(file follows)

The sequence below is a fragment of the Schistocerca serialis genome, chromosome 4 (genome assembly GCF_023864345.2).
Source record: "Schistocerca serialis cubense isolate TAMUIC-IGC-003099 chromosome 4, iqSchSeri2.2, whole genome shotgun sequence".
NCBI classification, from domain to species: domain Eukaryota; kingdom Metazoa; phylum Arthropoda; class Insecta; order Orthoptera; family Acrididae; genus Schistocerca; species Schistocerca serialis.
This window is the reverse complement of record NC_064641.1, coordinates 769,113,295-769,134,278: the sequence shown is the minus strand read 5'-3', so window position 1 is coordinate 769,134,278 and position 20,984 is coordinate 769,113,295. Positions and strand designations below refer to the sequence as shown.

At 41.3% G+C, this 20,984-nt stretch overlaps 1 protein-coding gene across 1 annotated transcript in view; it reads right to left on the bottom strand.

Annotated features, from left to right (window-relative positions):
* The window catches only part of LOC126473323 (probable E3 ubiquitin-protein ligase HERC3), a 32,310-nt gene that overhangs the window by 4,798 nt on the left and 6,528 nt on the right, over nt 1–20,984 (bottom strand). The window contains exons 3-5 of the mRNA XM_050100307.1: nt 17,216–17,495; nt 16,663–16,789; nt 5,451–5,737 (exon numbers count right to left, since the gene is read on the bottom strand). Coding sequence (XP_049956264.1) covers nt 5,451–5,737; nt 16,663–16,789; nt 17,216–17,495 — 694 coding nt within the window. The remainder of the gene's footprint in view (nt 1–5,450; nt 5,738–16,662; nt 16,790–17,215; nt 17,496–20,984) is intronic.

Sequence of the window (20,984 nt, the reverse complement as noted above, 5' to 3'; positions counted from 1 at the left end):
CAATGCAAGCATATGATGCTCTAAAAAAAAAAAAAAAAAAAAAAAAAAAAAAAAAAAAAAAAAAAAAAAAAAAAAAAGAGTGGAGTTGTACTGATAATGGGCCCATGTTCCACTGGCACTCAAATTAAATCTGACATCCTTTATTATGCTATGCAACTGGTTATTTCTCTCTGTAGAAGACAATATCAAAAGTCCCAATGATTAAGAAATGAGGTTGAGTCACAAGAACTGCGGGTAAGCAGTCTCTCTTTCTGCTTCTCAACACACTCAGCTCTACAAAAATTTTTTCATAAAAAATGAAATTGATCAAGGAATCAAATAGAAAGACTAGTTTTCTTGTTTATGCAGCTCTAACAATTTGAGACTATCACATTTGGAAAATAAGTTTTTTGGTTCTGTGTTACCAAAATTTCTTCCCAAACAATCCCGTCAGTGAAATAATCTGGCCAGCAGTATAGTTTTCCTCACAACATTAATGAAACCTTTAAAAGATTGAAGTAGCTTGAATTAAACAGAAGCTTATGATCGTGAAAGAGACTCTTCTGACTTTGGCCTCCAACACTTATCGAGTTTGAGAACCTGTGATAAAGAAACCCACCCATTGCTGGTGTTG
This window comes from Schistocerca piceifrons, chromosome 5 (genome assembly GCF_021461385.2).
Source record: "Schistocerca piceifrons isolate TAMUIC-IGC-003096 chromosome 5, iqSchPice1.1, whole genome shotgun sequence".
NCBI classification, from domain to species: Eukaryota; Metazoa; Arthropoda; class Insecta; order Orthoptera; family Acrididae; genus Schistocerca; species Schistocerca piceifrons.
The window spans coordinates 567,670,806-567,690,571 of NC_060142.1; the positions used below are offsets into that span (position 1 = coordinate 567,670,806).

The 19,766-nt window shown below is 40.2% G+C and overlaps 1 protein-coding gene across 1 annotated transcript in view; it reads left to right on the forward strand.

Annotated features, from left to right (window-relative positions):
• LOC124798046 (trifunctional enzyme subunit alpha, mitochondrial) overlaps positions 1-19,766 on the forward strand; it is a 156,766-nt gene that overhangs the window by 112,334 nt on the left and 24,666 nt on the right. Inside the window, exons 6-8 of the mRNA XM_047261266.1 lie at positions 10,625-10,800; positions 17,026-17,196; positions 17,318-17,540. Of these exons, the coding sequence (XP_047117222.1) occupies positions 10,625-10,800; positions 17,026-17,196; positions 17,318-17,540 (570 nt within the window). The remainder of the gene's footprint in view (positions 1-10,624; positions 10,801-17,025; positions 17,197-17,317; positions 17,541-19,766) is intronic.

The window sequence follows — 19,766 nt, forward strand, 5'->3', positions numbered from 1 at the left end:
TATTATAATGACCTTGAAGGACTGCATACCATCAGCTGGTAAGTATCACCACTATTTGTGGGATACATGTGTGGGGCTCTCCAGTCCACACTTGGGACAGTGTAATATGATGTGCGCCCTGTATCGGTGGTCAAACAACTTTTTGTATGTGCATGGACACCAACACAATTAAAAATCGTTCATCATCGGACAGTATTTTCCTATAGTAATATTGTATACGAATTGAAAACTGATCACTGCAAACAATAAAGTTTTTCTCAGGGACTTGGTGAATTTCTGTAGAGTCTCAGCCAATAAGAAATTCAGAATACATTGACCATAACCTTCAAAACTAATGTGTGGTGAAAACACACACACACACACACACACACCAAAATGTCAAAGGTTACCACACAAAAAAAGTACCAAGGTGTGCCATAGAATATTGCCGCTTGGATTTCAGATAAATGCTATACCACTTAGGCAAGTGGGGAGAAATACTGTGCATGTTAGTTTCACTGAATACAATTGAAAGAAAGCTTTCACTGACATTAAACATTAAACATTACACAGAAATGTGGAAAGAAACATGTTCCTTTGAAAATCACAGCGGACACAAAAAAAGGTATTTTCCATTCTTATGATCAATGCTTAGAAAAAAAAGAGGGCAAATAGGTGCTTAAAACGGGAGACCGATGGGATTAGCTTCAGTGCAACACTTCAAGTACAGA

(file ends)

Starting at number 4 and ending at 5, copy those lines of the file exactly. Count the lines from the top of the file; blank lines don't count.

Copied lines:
This window is the reverse complement of record NC_064641.1, coordinates 769,113,295-769,134,278: the sequence shown is the minus strand read 5'-3', so window position 1 is coordinate 769,134,278 and position 20,984 is coordinate 769,113,295. Positions and strand designations below refer to the sequence as shown.

At 41.3% G+C, this 20,984-nt stretch overlaps 1 protein-coding gene across 1 annotated transcript in view; it reads right to left on the bottom strand.